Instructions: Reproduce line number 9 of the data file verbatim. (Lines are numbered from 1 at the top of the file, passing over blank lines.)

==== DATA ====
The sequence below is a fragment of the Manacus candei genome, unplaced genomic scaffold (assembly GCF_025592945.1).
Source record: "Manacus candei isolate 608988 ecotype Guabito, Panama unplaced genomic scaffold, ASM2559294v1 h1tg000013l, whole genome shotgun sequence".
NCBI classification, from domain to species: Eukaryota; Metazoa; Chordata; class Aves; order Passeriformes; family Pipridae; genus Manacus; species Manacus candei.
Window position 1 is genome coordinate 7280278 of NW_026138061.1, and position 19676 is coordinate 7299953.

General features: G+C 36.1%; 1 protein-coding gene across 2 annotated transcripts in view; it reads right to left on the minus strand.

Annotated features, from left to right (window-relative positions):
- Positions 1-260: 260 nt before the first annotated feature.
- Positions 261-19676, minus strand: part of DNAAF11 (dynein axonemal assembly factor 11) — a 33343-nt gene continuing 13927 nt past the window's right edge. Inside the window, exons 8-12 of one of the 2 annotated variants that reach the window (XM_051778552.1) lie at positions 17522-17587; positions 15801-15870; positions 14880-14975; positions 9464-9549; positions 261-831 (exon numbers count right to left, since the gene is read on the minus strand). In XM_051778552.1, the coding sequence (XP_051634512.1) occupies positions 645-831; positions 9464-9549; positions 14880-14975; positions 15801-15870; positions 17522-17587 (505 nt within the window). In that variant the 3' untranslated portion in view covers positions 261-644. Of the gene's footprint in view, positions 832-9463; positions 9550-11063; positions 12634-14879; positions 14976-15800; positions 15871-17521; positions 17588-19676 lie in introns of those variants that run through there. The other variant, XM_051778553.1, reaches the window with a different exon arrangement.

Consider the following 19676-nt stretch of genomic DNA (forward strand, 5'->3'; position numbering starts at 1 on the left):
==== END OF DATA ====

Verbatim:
Consider the following 19676-nt stretch of genomic DNA (forward strand, 5'->3'; position numbering starts at 1 on the left):